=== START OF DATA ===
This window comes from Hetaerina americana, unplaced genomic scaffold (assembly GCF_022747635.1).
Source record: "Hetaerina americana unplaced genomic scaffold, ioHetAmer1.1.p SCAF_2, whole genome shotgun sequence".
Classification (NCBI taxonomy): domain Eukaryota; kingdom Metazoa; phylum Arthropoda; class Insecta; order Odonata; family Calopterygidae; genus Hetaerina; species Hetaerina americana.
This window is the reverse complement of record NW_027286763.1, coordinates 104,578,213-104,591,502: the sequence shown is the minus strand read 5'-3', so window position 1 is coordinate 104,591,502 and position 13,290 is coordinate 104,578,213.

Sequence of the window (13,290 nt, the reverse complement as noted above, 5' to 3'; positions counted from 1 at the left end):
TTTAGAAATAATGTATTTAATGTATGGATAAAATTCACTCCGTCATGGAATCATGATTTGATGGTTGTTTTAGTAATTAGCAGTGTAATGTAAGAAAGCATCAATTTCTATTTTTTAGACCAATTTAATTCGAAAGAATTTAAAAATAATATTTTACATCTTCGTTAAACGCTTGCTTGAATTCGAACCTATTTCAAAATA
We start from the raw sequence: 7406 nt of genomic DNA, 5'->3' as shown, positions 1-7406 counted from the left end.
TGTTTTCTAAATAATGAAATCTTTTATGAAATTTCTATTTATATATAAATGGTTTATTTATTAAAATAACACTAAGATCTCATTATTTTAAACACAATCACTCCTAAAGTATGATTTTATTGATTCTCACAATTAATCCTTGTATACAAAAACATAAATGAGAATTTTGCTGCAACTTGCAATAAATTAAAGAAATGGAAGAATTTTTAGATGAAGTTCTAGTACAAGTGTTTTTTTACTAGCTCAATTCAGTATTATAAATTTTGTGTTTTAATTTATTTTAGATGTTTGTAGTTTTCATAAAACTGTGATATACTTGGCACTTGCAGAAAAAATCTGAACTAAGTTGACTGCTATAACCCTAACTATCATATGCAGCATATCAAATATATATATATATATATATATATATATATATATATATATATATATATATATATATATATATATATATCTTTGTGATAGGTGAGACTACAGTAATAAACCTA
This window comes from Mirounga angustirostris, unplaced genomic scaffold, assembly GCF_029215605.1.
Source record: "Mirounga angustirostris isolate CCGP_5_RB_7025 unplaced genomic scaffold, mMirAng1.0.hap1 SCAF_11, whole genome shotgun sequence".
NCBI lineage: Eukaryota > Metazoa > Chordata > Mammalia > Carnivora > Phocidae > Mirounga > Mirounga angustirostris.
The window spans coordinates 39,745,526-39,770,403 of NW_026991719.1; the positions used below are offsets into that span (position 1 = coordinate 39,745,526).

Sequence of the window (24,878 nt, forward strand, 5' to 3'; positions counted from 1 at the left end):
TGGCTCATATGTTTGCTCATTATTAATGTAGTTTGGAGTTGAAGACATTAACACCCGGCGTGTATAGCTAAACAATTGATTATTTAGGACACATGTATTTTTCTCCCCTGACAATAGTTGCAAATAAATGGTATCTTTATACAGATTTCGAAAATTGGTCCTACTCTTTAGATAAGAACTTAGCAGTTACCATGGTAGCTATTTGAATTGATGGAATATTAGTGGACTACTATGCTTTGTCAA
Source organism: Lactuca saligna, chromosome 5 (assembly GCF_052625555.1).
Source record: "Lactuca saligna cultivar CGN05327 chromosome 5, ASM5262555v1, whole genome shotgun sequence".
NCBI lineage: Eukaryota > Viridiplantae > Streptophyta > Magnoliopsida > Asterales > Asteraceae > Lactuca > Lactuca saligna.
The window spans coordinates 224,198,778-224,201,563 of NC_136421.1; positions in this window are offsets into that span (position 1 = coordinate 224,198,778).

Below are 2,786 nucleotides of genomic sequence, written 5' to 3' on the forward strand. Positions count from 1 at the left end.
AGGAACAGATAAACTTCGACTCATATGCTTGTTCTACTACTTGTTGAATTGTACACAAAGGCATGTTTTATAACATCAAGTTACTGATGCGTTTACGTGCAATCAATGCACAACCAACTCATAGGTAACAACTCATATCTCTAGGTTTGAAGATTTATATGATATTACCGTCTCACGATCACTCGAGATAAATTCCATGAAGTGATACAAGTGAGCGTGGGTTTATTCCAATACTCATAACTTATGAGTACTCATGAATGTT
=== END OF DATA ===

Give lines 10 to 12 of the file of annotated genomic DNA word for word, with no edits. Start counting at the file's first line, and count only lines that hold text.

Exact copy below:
Source record: "Mirounga angustirostris isolate CCGP_5_RB_7025 unplaced genomic scaffold, mMirAng1.0.hap1 SCAF_11, whole genome shotgun sequence".
NCBI lineage: Eukaryota > Metazoa > Chordata > Mammalia > Carnivora > Phocidae > Mirounga > Mirounga angustirostris.
The window spans coordinates 39,745,526-39,770,403 of NW_026991719.1; the positions used below are offsets into that span (position 1 = coordinate 39,745,526).